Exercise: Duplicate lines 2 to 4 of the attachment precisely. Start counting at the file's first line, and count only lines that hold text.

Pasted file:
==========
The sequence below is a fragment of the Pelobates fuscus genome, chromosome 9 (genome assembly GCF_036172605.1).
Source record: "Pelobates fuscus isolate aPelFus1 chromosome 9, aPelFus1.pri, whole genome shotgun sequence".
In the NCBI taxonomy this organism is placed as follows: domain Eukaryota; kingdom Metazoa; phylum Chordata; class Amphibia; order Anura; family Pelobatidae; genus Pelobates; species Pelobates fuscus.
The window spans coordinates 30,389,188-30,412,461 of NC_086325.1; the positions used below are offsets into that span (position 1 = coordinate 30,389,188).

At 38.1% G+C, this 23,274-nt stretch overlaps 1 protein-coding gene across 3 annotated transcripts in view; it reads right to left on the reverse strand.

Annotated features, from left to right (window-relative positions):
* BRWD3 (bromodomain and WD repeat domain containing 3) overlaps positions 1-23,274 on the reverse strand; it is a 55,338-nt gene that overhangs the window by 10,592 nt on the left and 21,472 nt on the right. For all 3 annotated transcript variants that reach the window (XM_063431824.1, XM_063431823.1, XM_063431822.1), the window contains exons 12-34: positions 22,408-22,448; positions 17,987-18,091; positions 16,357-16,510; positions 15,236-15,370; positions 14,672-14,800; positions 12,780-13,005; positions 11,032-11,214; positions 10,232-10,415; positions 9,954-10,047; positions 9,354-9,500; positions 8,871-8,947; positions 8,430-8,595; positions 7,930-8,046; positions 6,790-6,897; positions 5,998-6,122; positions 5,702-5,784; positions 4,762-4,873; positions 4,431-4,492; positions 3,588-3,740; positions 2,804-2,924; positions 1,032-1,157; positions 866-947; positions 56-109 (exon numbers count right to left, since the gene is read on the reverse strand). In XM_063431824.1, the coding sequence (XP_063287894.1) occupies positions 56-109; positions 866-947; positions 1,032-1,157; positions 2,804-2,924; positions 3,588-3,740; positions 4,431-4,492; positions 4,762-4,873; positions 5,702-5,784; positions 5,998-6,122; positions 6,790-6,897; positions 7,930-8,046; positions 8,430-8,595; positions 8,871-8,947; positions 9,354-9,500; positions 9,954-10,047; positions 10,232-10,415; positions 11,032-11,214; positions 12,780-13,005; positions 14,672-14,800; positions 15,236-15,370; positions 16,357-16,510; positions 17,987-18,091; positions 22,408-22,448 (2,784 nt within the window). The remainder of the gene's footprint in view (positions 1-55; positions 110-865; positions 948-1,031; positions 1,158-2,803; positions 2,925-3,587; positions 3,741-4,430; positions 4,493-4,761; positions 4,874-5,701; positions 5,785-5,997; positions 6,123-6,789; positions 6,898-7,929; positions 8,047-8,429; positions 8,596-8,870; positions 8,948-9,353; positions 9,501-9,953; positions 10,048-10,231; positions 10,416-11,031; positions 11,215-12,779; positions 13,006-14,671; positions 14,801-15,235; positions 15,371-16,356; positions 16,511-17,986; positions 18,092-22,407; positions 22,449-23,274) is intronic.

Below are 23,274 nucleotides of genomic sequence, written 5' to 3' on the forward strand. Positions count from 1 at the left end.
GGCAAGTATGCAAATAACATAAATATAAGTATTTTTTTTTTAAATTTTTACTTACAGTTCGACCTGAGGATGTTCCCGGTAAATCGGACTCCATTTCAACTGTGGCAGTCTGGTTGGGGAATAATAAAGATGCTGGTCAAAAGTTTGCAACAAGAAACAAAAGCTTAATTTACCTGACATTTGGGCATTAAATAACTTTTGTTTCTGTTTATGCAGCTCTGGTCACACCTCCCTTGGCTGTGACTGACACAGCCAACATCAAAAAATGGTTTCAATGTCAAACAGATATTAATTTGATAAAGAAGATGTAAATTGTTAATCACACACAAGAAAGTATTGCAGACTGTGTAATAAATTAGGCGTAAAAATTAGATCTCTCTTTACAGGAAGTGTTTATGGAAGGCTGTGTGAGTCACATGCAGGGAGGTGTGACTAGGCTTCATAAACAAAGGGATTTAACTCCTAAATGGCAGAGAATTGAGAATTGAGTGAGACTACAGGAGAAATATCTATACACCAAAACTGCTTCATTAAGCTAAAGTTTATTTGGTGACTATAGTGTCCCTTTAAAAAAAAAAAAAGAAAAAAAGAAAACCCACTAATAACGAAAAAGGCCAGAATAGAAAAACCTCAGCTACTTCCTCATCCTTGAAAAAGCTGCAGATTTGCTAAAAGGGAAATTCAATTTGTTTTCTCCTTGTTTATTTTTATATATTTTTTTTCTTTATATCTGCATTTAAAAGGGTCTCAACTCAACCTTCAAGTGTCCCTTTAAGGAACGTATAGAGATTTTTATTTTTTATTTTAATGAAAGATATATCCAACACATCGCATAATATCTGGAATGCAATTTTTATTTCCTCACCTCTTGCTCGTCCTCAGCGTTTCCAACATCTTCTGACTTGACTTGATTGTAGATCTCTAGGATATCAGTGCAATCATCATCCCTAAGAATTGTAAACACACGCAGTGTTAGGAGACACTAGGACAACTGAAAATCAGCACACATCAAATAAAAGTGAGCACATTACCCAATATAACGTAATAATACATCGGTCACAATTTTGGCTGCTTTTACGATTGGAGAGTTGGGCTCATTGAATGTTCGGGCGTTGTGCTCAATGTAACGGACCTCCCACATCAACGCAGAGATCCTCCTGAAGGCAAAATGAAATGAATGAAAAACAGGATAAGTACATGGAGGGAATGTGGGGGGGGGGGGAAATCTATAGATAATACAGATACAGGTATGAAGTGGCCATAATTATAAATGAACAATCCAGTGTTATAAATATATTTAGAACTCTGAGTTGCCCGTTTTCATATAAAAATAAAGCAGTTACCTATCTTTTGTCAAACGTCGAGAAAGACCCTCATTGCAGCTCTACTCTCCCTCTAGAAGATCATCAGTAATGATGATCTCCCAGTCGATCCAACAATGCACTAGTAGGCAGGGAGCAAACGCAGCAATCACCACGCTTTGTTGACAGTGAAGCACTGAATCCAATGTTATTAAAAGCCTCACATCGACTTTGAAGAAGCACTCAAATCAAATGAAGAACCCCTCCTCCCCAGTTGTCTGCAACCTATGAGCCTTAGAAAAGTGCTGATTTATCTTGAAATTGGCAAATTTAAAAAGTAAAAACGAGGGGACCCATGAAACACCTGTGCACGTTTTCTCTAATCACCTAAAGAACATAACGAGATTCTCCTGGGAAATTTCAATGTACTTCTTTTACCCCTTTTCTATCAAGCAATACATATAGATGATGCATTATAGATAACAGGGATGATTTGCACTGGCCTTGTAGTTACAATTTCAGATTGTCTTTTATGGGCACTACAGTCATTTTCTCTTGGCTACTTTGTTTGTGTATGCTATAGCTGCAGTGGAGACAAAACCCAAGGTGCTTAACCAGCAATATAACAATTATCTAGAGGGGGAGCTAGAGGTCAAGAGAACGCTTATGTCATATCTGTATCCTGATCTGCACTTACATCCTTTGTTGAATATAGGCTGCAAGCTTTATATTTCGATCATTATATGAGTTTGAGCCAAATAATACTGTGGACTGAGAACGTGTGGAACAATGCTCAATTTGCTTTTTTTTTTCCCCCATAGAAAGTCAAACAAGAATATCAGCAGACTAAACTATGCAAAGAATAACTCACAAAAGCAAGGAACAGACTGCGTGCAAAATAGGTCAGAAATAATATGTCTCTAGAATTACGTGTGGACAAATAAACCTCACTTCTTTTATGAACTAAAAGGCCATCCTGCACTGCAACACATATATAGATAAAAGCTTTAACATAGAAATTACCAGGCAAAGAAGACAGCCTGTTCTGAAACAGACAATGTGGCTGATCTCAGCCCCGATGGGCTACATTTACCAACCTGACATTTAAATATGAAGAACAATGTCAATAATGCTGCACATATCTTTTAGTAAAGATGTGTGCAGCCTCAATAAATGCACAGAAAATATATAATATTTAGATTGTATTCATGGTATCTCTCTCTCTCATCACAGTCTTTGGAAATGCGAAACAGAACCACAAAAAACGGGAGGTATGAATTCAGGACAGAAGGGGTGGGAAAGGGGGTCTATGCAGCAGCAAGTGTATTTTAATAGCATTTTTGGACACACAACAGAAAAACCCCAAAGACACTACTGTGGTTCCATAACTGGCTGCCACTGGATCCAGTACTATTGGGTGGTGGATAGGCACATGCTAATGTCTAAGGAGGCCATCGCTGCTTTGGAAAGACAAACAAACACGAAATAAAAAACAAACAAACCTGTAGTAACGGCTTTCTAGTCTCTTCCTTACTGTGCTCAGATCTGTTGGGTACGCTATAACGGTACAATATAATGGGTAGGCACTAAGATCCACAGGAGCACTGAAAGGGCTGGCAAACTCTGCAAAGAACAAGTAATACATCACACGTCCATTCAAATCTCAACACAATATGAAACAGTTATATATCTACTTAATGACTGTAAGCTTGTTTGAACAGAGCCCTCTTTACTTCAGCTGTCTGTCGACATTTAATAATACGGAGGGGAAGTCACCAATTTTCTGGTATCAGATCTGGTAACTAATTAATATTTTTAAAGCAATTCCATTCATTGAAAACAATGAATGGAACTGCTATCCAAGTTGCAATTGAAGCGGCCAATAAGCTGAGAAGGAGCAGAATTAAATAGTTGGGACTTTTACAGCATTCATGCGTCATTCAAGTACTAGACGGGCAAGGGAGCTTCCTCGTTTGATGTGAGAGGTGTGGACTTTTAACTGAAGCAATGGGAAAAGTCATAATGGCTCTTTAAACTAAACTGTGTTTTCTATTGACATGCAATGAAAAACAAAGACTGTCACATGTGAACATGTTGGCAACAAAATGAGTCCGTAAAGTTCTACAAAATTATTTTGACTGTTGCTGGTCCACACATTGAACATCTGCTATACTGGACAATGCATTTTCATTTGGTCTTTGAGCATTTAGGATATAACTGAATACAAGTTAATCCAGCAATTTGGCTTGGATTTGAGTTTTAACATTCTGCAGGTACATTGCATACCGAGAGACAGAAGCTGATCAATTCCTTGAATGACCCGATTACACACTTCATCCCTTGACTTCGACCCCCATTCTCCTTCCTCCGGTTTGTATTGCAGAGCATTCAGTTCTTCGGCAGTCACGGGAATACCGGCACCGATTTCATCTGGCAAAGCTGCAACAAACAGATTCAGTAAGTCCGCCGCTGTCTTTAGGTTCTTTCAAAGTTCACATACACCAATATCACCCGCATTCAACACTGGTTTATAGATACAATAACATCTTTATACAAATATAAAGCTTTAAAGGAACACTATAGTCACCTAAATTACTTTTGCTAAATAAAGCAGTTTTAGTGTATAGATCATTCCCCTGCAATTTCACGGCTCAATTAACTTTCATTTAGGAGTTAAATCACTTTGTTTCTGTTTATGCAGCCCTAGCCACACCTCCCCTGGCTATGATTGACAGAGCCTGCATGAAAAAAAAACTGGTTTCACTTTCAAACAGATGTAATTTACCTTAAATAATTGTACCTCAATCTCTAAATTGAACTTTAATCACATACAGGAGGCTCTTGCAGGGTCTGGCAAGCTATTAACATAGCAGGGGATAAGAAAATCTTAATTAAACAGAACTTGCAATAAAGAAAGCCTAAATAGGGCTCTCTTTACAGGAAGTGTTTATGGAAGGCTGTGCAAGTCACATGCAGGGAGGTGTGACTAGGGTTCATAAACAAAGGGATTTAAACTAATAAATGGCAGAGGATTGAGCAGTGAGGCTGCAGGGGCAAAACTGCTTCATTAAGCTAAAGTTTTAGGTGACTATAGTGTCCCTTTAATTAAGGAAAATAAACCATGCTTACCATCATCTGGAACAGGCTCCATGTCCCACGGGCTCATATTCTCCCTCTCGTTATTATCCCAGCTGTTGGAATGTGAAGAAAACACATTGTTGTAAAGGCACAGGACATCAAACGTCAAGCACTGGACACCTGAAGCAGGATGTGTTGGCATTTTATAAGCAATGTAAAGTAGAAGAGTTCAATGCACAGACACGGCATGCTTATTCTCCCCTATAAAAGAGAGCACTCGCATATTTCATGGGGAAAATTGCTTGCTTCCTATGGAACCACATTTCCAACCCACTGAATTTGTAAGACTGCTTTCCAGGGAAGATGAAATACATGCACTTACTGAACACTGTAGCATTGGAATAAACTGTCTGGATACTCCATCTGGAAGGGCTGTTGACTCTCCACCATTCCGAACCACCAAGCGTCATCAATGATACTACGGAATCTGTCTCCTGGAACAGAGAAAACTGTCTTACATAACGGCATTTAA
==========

Source record: "Pelobates fuscus isolate aPelFus1 chromosome 9, aPelFus1.pri, whole genome shotgun sequence".
In the NCBI taxonomy this organism is placed as follows: domain Eukaryota; kingdom Metazoa; phylum Chordata; class Amphibia; order Anura; family Pelobatidae; genus Pelobates; species Pelobates fuscus.
The window spans coordinates 30,389,188-30,412,461 of NC_086325.1; the positions used below are offsets into that span (position 1 = coordinate 30,389,188).